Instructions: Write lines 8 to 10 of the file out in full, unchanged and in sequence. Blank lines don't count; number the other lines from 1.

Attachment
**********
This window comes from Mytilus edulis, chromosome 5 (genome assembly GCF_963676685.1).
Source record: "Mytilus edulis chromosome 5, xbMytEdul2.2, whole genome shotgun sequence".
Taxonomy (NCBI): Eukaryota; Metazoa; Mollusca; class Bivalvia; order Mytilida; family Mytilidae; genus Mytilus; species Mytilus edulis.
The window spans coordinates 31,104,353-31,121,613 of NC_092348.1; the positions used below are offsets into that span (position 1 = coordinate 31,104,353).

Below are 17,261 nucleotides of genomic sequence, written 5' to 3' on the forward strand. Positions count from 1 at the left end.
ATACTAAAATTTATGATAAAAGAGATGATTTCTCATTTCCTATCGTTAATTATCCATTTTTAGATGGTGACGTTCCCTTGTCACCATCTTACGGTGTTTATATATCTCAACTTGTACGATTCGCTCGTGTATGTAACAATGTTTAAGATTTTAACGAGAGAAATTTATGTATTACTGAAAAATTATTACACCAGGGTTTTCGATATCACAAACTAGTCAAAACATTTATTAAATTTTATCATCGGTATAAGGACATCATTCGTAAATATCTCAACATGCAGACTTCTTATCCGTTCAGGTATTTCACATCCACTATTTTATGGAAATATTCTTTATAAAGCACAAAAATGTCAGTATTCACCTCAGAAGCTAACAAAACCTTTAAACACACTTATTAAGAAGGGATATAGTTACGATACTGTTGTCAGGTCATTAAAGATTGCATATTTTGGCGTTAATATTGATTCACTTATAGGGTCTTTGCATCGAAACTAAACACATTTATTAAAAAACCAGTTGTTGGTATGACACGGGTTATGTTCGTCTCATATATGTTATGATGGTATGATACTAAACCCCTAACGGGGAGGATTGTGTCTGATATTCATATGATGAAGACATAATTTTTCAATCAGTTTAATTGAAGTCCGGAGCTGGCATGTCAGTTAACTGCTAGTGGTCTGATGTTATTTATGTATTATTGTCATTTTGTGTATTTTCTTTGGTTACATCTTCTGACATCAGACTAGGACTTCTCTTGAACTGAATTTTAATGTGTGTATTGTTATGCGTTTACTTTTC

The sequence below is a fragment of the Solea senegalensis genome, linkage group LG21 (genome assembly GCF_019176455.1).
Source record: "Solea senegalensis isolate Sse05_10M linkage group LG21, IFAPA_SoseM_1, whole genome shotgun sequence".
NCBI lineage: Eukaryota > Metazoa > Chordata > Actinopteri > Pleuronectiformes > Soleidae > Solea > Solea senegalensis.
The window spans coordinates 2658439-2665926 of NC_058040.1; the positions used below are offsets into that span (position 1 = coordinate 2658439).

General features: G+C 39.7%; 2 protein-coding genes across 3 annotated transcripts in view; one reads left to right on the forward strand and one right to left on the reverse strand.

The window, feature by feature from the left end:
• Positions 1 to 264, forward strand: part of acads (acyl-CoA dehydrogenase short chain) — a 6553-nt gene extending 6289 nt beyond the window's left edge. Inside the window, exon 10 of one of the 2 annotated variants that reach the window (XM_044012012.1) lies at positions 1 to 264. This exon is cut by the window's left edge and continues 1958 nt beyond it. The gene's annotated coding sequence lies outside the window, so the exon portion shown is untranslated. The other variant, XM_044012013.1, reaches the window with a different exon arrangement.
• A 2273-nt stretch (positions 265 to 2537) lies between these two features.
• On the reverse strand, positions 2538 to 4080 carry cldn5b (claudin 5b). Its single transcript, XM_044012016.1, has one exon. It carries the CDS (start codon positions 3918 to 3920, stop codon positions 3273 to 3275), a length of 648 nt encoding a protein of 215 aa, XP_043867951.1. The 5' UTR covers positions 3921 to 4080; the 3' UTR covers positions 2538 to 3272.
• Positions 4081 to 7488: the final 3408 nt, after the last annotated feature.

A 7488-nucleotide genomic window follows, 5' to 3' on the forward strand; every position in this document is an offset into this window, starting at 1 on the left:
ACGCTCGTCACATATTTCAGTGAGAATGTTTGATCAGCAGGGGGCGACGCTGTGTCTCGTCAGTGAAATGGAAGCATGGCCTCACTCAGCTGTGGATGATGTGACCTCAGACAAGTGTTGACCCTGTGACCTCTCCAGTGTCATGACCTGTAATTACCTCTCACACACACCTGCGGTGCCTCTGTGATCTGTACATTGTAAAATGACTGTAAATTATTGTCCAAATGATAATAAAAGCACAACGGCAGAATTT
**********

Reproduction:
Source record: "Solea senegalensis isolate Sse05_10M linkage group LG21, IFAPA_SoseM_1, whole genome shotgun sequence".
NCBI lineage: Eukaryota > Metazoa > Chordata > Actinopteri > Pleuronectiformes > Soleidae > Solea > Solea senegalensis.
The window spans coordinates 2658439-2665926 of NC_058040.1; the positions used below are offsets into that span (position 1 = coordinate 2658439).